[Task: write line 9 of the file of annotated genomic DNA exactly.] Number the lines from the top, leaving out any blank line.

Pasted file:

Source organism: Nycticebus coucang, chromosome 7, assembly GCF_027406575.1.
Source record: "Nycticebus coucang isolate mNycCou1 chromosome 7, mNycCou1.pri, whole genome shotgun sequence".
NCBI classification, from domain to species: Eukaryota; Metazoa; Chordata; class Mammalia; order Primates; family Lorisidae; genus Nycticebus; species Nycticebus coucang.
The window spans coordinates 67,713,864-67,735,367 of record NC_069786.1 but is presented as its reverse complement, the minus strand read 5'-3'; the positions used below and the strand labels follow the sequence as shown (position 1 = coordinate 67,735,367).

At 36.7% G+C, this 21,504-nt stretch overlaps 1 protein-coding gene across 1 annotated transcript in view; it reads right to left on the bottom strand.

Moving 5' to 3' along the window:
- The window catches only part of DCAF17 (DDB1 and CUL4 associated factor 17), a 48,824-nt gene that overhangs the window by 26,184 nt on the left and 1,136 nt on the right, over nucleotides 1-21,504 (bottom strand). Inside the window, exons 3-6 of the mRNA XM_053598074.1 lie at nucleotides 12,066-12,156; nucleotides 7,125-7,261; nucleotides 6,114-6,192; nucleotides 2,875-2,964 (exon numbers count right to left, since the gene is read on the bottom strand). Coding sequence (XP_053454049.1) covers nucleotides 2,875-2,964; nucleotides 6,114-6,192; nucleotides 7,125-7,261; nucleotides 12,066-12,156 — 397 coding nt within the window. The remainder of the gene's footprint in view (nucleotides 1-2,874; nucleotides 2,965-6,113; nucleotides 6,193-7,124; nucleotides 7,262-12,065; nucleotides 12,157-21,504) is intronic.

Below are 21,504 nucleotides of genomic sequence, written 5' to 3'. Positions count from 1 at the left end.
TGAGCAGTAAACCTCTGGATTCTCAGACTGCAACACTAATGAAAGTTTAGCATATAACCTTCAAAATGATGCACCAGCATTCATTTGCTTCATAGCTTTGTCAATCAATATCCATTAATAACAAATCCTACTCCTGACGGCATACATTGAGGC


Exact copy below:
TGAGCAGTAAACCTCTGGATTCTCAGACTGCAACACTAATGAAAGTTTAGCATATAACCTTCAAAATGATGCACCAGCATTCATTTGCTTCATAGCTTTGTCAATCAATATCCATTAATAACAAATCCTACTCCTGACGGCATACATTGAGGC